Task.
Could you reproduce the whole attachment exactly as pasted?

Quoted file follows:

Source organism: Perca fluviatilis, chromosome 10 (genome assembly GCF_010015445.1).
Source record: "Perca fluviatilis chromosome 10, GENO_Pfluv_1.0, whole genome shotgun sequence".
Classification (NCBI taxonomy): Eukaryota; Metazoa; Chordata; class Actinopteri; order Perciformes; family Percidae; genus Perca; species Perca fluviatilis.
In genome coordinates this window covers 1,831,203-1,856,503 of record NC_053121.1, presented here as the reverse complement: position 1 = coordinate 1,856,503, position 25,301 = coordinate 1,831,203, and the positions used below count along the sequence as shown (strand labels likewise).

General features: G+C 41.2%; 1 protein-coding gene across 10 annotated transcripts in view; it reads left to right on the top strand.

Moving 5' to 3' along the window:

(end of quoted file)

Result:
Source organism: Perca fluviatilis, chromosome 10 (genome assembly GCF_010015445.1).
Source record: "Perca fluviatilis chromosome 10, GENO_Pfluv_1.0, whole genome shotgun sequence".
Classification (NCBI taxonomy): Eukaryota; Metazoa; Chordata; class Actinopteri; order Perciformes; family Percidae; genus Perca; species Perca fluviatilis.
In genome coordinates this window covers 1,831,203-1,856,503 of record NC_053121.1, presented here as the reverse complement: position 1 = coordinate 1,856,503, position 25,301 = coordinate 1,831,203, and the positions used below count along the sequence as shown (strand labels likewise).

General features: G+C 41.2%; 1 protein-coding gene across 10 annotated transcripts in view; it reads left to right on the top strand.

Moving 5' to 3' along the window: